Source: Washington Blade
Democratic Senate candidate supports court ruling while opponents dodge
By ELIZABETH WEILL-GREENBERG | Jan 23, 6:25 PM
Leading Maryland Senate candidate Kweisi Mfume supports equal marriage rights for gay couples, he told the Blade Monday.
Maryland has been pushed into the national spotlight since the Baltimore Circuit Court ruled Friday that it was unconstitutional to prohibit gays and lesbians from marrying. The decision is being appealed.
"As someone who was raised to believe in traditional marriage, it does not mean others cannot have different beliefs," the former congressman and past president of the NAACP said in a telephone interview. "I recognize [civil union] laws don’t cover all the benefits and all the rights that could and should be accrued to same sex couples."
Mfume has in the past supported civil unions and opposed efforts to amend the federal constitution to block states from marrying gay couples. In September, a spokesperson from Mfume’s office would not confirm the candidate’s position on same sex marriage. At the time, an official with Equality Maryland said the group had met with Mfume and he was "forming an opinion on equal marriage and civil unions… He’s willing to listen. He asked a lot of questions."
Gay marriage is a difficult religious and philosophical issue, Mfume said on Monday. However, governments must respect equal protection for all people regardless of race, gender or sexual orientation, he said.
"Are we prepared to give that equal protection to all people?" he said. "I don’t know how the courts could have come up with any decision than what they did."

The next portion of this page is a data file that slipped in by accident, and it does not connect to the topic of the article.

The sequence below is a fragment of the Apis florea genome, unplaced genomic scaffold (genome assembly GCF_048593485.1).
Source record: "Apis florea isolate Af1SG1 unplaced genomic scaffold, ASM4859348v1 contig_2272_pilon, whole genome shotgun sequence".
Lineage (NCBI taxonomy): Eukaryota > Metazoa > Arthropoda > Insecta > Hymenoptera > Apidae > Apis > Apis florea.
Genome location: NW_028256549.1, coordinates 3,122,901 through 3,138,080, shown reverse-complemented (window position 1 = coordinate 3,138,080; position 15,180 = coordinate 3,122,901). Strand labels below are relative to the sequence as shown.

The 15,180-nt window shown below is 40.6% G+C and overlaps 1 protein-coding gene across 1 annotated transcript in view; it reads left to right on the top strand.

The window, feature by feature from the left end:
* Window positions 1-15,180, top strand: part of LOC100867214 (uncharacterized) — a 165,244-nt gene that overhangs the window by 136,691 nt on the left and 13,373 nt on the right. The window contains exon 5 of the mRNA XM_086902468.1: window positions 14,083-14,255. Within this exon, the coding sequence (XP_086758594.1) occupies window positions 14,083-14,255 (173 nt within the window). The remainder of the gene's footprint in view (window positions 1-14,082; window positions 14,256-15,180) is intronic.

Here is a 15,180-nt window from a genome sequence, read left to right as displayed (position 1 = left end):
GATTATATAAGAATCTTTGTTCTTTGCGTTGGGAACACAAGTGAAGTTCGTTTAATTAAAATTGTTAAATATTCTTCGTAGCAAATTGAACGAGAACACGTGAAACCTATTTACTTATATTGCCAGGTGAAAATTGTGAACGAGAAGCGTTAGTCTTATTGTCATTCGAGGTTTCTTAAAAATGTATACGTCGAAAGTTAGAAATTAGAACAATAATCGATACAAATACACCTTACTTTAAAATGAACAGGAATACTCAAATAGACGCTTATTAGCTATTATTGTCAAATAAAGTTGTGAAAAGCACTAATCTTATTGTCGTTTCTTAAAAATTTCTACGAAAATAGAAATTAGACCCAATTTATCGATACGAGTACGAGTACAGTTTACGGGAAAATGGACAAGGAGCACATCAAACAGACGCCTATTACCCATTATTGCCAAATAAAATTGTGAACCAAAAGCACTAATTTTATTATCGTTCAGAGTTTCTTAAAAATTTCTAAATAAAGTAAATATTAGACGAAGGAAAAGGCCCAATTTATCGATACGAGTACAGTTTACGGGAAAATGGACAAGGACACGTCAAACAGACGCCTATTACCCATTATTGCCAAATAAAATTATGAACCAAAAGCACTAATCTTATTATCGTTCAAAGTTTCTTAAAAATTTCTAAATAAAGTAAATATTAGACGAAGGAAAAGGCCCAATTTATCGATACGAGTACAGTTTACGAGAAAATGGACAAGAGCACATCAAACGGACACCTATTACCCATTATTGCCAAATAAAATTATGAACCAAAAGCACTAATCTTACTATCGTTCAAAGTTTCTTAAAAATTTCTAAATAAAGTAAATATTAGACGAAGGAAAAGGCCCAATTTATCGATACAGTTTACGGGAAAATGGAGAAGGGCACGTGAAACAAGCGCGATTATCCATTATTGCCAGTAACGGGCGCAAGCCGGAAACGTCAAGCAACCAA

In an interview with the Washington Post published yesterday, Jan. 22, Mfume said he respected the court’s ruling but stopped short of endorsing gay marriage.
Congressman Ben Cardin, the other leading Democratic candidate, told the Blade last fall that he supports civil unions but he would not say his position on gay marriage. The Post reported yesterday that Cardin supports legal protection for gay couples and opposes an amendment to the state’s constitution banning gays from marrying. He did not take a position on the issue itself.
One other Democrat in the crowded primary field, Lise Van Susteren, told the Blade last fall that she backs full marriage rights for gay couples. Other Democrats in the race, including former Baltimore County executive Dennis Rasmussen, haven’t yet taken a position.
Lt. Gov. Michael Steele, the leading Republican, has also avoided taking a position, saying gay marriage is a state issue and he is seeking federal office. He did attend a Defend Maryland Marriage rally a year ago that called for a state constitutional ban on gay marriage.
"We are here to affirm that marriage is only between a man and a woman. We need to make it clear where Maryland stands," Steele was quoted as saying at the event.
Independent candidate Kevin Zeese also told the Blade last fall that he backs full marriage rights.